CM . . .
. Volume XVI Number 27. . . .March 19, 2010
Amazing British Columbia: A Natural History from A to Z.
Gibsons, BC: Steppingstone Resources, 2009.
56 pp., hardcover, $19.95.
Natural history-British Columbia-Juvenile literature.
British Columbia-Juvenile literature.
English language-Alphabet-Juvenile literature.
Grades 3-5 / Ages 8-10.
Review by Gillian Richardson.
Cougar Brook growls through the land near Rogers Pass. Then it drops from sight. Underground, it dissolves the limestone rock.
There, the brook has made a maze of caves 6 km (3.7 miles) long. They are called the Nakimu (NAK-i-moo) caves.
In the caves, bacteria (bak-TEER-ee-a), limestone, and water combine to make moonmilk. The soft ooze covers the walls. Nakimu has the most moonmilk of any place in the world.
The first white people who visited the caves touched the walls. The caves still hold those 100-year-old handprints.
"When the phrase, 'amazing British Columbia' popped into my head, I thought, that's an alphabet book!" This idea sent Audrey Owen on a fascinating journey to uncover the many wonders of her home province and prompted her to share what she discovered in print and on the Internet. Within the eye-catching cover with its collage of BC images, alphabetically arranged facts appear in a clean layout of double-page spreads with upper and lower case letters, text, and photo. Facing the challenge of distilling copious research, the author found an imaginative solution in the creation of an interactive website, www.AmazingBritishColumbia.com, as a way for readers to extend their learning. While the book's main reading audience will be elementary school-aged students, much of the website would require adult reading skills.
Some details of which many readers may be less aware include the Nakimu Caves, facts about Race Rocks and the Xeni Gwet'in people. However, choices such as alligator lizard, bear, kelp, octopus and woodpecker are described in general terms rather than with a specific BC connection. A helpful addition is pronunciation keys throughout the book, although a few more could have been included: fjord, Nisaqually, ungulates. There is no introduction to the book.
Young readers at this level rely on precise comparisons to aid in understanding. The newborn bear that is "as big as a stick of butter" might be confusing to kids who are more likely to see butter in a block or tub. Likewise, the geoduck clam is described as being "as wide as a piece of writing paper" which comes in many sizes. The giant Pacific octopus that can weigh 270 kg (600 pounds) is declared to be simply "big"— tough to visualize without a specific association. By stating that glaciers "are also beautiful" the author has missed a chance to bring a memorable sensory image to her writing.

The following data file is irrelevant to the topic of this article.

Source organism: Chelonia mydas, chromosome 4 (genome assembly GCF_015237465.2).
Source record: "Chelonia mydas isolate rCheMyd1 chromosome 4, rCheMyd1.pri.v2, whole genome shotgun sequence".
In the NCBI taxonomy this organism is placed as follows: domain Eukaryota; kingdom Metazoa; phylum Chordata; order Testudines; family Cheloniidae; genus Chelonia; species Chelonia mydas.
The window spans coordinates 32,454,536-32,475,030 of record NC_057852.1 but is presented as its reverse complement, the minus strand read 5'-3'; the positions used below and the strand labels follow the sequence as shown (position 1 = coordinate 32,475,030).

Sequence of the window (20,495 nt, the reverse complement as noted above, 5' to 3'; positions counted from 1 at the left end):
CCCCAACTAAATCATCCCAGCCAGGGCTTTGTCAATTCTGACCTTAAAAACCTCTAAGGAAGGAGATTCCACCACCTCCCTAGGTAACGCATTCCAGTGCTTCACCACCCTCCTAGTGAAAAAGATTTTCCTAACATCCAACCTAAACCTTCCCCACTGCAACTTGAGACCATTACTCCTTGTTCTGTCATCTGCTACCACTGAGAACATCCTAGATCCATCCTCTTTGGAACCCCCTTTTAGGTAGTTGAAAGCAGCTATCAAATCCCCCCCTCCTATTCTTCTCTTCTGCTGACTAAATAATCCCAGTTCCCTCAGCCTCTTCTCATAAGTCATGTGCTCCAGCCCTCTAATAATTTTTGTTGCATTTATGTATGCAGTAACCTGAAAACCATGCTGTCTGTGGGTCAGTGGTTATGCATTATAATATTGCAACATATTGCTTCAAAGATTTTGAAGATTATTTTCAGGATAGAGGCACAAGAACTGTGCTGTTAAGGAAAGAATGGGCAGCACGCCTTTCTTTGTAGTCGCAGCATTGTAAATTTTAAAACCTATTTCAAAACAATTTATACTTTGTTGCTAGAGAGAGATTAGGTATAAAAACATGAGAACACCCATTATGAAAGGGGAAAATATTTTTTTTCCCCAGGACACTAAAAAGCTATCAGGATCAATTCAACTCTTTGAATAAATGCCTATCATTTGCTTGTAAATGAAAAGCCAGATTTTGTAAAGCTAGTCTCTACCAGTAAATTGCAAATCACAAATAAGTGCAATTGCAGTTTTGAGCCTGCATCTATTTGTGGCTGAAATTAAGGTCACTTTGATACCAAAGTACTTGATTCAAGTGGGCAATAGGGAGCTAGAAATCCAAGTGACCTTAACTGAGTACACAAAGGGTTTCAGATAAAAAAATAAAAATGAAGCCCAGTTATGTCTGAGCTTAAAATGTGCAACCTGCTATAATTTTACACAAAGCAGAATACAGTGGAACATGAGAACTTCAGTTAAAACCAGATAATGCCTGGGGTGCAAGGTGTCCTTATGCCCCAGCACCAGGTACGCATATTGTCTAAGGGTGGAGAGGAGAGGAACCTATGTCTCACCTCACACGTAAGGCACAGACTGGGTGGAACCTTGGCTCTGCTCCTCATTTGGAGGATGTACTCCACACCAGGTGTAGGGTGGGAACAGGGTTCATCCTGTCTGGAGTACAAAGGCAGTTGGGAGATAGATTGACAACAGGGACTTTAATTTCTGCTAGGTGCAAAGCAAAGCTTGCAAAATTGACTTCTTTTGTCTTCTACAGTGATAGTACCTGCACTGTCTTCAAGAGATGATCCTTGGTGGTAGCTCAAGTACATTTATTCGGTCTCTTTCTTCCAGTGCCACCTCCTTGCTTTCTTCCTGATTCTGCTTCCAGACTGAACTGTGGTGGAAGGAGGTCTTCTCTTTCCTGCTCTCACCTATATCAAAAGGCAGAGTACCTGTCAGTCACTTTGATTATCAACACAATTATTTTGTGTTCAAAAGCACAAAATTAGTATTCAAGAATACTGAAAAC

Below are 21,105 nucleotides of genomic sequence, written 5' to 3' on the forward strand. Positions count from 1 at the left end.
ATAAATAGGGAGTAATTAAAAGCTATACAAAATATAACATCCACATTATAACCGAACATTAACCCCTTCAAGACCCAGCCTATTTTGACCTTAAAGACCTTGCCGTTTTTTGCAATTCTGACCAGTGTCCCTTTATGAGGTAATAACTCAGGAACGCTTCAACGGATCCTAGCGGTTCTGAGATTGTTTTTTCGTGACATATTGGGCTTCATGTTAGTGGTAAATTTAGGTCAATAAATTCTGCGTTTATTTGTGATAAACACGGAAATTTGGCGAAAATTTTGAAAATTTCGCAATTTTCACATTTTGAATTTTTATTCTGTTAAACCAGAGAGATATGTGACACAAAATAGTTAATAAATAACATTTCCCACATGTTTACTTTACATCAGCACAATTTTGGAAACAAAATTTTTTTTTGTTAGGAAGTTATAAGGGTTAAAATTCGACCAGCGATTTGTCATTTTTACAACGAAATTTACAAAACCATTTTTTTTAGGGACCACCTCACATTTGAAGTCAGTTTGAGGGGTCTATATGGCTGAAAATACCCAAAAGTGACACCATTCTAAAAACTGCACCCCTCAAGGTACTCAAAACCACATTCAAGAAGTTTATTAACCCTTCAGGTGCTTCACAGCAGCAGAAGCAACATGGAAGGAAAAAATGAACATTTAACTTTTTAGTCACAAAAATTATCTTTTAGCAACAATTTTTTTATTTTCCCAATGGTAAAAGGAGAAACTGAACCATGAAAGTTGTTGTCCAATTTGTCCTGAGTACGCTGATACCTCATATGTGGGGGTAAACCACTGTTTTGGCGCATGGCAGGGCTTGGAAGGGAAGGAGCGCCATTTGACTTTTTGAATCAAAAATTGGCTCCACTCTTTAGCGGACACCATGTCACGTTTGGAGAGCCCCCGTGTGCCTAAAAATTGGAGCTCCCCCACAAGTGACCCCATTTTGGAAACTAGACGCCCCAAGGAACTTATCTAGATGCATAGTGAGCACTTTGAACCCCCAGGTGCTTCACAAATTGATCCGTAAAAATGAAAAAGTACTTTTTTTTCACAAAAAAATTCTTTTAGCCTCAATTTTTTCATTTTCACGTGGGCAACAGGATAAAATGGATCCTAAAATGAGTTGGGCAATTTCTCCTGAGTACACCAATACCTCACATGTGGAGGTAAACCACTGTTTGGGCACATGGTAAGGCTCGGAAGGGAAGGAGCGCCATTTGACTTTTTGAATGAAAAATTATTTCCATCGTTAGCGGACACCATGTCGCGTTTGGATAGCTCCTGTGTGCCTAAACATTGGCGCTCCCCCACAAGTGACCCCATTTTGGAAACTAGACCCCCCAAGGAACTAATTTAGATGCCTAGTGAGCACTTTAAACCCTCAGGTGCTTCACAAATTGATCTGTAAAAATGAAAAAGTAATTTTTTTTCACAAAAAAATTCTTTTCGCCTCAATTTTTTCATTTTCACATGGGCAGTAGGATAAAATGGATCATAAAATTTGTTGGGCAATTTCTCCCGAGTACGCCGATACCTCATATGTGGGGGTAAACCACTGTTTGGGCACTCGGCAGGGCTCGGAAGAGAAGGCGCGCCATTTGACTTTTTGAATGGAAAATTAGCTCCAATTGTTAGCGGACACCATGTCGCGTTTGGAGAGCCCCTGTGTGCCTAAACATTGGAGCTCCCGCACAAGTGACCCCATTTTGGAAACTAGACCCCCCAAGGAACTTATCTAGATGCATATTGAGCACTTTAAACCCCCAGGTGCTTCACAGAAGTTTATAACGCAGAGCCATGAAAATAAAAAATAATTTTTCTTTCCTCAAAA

Thorough research, over six and a half years, was done in preparation for writing this book, and it shows in the wealth of details included. Only a couple of inaccuracies surfaced. The comment that Jade "is the world's toughest stone" may be disputed by the fact that diamond is highest on the hardness scale. The caption to a first-rate photo of the juvenile hairy woodpecker states, "he will lose the red mark on his head when he is an adult." The male actually has a red mark on the rear of his crown, rather than the top, while the female has no red patch. With respect to details, the reader is left to wonder about "Mrs. Davis" who "first called the dogwood our provincial flower," sold dogwood lapel pins and bought wool for socks to send to WWII soldiers. Intriguing information about a lady who deserves a full name.
Photos from many sources reinforce the text well. Animal shots are closeup and crystal clear. The aerial shot of Race Rocks shows the striking location on a tiny island. Less satisfying, for the letter P—Powell River—the photo of the dam and mill is a long distance shot showing little detail. For the letter E (earthquake), the match of text and photo is convincing, but the text focuses on tsunamis, and the photo shows the effects of a tsunami generated by an Alaskan earthquake in 1964. This choice might have been better for letter T (tsunami).
Amazing British Columbia is useful as a starting point for young readers who may need help navigating around the website to extend knowledge. For slightly older readers, S is for Spirit Bear (Sleeping Bear Press) offers a more inclusive BC experience.
Gillian Richardson is a freelance writer living in BC.
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